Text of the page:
Michael Peterson, the Durham novelist waiting to find out when and whether he will be retried for murder, was in a Durham County courtroom Thursday asking for a court-appointed attorney.
Who that will be was unclear on Thursday. Peterson, set to return to court Oct. 13, has been caught in a state of limbo between freedom and imprisonment for nearly three years.
Peterson stands accused of killing his wife, Kathleen, a Nortel employee found dead at the base of a stairwell in their Durham home.
A Durham jury convicted him of murder in the case on Oct. 10, 2003, after one of the longest trials in North Carolina history.
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But in December 2011, Orlando Hudson, Durham’s chief resident Superior Court judge, vacated the verdict that put Peterson behind bars for eight years.
The N.C. Court of Appeals issued a ruling in July 2013 upholding Hudson’s decision to grant Peterson a new trial. In December 2013, the N.C. Supreme Court declined to take up the case.
Now Durham prosecutors are weighing next steps, which could include another protracted trial, which would be costly for the state and the defendant. They’ve also weighed whether to negotiate a plea deal.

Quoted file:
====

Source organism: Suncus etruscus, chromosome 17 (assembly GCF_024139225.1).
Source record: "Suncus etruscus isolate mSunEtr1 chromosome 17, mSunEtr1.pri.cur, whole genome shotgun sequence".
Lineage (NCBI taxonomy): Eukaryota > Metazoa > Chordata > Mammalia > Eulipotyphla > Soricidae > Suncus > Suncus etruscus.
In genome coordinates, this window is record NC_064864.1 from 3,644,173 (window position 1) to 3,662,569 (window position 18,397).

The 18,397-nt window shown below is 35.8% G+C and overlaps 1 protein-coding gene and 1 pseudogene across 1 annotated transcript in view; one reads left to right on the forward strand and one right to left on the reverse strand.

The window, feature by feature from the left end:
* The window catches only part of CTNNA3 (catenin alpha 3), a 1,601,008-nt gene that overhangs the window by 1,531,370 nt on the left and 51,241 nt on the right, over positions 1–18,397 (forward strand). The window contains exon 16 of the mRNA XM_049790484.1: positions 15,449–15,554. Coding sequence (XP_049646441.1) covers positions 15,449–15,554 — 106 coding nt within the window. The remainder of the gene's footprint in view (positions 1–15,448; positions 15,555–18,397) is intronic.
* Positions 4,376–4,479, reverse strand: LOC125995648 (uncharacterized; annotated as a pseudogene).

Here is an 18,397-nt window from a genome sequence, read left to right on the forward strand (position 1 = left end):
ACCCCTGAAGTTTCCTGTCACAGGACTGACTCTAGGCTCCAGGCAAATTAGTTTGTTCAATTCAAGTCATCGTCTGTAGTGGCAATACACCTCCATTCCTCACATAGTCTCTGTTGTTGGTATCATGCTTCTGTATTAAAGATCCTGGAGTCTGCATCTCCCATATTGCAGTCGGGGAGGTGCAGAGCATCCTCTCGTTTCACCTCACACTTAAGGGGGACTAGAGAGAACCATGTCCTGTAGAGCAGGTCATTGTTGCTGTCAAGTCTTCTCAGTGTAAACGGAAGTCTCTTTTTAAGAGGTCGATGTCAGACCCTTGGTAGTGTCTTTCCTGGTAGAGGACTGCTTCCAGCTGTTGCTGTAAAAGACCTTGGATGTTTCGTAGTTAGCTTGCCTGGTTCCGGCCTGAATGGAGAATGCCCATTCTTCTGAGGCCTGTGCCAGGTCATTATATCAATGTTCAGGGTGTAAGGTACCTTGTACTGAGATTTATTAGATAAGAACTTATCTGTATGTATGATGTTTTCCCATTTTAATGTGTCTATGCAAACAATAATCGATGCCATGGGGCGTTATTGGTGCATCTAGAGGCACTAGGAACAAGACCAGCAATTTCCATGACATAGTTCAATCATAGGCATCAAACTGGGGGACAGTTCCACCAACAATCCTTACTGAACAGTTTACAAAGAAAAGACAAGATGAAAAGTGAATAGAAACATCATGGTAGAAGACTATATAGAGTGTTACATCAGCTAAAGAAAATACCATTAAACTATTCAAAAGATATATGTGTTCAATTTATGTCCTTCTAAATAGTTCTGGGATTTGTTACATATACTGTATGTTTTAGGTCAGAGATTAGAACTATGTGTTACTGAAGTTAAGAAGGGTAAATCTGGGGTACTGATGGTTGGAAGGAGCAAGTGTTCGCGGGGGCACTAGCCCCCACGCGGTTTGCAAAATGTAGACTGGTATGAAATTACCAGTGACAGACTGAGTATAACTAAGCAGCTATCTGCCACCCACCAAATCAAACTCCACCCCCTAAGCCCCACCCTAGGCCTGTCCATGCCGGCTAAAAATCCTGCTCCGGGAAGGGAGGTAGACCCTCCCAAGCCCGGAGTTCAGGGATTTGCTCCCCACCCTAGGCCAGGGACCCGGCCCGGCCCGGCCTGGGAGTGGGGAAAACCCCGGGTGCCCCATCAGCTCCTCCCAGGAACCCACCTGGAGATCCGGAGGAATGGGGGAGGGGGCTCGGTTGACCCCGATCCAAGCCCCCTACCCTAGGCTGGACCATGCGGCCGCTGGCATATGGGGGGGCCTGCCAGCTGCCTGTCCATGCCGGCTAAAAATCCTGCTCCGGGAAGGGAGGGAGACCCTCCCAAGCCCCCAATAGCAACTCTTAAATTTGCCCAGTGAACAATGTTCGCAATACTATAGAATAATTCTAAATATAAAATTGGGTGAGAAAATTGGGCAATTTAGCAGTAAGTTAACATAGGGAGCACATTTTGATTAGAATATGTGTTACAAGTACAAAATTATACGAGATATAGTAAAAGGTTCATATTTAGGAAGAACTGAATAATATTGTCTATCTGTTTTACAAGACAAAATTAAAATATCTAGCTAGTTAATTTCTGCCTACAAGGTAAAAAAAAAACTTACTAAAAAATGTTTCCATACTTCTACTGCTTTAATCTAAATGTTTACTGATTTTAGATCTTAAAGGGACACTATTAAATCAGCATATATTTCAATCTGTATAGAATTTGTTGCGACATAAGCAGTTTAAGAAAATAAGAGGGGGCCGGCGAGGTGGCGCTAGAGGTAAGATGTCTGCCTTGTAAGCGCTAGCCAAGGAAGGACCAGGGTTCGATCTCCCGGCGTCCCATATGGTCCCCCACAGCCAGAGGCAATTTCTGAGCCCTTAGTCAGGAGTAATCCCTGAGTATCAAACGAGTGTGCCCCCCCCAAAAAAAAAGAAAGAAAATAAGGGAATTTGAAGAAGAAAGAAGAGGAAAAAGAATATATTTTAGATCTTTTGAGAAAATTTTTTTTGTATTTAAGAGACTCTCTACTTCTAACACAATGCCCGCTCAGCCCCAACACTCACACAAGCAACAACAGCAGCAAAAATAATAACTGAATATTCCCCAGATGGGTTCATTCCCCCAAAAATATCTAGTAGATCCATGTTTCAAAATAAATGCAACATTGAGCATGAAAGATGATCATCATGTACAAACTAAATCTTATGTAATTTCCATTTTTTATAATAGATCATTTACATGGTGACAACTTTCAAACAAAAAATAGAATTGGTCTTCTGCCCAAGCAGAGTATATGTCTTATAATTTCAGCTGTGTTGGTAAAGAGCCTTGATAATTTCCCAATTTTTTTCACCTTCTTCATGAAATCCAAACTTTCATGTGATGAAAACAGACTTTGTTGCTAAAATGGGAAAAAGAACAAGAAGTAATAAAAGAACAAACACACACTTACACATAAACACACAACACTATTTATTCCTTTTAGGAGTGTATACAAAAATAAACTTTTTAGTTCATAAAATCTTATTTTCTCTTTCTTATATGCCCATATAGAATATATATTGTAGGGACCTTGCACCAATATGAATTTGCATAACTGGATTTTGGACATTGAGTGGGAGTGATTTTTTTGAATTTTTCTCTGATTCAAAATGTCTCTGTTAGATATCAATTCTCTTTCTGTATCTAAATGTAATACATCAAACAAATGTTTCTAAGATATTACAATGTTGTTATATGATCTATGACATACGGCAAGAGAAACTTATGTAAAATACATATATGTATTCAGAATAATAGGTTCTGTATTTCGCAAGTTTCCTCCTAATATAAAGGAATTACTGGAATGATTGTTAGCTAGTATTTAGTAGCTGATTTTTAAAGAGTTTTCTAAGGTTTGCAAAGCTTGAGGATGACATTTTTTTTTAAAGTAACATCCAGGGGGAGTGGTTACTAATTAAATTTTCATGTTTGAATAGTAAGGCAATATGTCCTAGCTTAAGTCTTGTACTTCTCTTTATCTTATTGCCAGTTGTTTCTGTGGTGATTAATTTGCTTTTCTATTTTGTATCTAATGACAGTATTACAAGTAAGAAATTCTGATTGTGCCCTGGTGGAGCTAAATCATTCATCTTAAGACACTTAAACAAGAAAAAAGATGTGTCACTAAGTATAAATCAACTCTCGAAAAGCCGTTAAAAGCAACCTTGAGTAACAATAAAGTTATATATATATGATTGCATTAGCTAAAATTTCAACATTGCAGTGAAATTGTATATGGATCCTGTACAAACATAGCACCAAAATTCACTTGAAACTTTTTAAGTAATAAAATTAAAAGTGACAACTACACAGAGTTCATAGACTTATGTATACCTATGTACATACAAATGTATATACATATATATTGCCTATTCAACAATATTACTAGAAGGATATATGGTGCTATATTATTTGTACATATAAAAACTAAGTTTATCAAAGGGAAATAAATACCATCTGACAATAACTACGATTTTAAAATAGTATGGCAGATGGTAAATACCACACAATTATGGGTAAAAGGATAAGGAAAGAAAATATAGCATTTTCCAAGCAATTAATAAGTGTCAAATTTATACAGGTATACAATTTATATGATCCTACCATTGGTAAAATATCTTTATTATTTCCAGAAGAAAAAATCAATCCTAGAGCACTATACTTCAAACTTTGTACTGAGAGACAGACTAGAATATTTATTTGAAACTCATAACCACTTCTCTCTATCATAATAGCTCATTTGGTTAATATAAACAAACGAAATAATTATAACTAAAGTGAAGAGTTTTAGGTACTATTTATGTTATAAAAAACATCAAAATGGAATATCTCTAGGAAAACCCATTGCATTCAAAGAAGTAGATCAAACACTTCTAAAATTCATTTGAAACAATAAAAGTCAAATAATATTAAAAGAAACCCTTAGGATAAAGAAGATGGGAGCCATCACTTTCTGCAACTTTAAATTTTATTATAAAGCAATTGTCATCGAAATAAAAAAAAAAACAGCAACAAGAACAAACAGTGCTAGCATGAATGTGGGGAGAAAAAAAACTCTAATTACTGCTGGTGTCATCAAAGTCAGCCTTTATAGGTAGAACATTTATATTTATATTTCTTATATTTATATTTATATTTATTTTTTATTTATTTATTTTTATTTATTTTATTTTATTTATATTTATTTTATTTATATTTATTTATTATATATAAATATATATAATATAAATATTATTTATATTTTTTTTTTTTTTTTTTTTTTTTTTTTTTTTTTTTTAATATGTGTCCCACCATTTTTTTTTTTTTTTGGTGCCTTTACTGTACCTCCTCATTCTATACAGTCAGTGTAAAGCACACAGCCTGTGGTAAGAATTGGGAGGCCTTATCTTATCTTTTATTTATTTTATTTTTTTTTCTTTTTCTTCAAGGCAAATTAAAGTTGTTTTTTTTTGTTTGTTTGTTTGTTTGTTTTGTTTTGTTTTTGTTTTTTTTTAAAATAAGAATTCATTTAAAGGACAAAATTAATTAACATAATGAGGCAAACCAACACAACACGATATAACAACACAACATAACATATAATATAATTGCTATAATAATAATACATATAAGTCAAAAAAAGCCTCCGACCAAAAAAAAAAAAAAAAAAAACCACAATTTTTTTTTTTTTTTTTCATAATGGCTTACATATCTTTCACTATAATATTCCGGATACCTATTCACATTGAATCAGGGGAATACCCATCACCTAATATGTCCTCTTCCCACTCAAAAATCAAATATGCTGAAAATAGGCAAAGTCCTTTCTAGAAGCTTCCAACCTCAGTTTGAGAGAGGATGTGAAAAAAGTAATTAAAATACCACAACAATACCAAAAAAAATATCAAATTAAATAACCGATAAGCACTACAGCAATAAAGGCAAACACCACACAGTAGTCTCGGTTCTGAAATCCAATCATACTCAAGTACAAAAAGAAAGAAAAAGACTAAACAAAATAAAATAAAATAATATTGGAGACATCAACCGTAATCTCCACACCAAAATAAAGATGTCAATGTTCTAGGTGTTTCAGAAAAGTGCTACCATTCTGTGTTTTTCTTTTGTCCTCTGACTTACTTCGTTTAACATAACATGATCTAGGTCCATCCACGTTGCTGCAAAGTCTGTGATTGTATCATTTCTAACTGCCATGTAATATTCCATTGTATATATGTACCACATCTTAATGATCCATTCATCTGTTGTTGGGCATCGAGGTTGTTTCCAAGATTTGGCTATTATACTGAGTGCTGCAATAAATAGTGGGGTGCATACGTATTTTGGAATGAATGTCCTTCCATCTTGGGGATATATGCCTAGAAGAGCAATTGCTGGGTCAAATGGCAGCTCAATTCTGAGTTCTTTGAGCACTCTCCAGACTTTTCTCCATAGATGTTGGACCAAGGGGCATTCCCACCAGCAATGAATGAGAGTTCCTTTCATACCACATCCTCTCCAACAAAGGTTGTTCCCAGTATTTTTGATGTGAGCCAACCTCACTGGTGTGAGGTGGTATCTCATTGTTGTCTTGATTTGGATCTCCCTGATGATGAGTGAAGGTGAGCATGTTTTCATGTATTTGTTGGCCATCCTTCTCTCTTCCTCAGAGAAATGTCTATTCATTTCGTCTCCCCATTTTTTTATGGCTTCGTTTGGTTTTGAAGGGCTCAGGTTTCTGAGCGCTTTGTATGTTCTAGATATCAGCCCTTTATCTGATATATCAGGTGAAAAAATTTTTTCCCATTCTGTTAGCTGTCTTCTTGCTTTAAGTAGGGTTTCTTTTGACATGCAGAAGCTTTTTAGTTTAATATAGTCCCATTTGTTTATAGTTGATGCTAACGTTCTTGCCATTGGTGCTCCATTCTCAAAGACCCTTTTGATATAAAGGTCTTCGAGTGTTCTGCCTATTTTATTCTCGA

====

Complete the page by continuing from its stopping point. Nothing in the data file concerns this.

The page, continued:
The verdict was vacated after defense lawyers brought forward evidence about one of the prosecution’s expert witnesses.
That witness, Duane Deaver, a former State Bureau of Investigation blood analyst, was forced out of his job several years ago after an independent review of the state crime lab revealed problems with some of his cases.
Hudson ruled that Deaver conducted unscientific experiments and misled the jury about his experience and credentials.
Kathleen Peterson was found dead Dec. 9, 2001, and prosecutors went to trial without a murder weapon and with no clear motive for her death.
Mike Peterson maintains that he did not murder his wife. He has been out of prison since December 2011, when he won a new trial.
Until July, Peterson was subject to house arrest and electronic monitoring. In July, a judge gave him permission to move about more freely, ordering the anklet monitoring his movement unlatched. He must ask permission to leave the state.
He has been ordered not to travel to the Northern Virginia metropolitan area where the family of his wife lives, according to the new conditions of his bond. If that cannot be avoided, pre-trial release service officials must notify the family.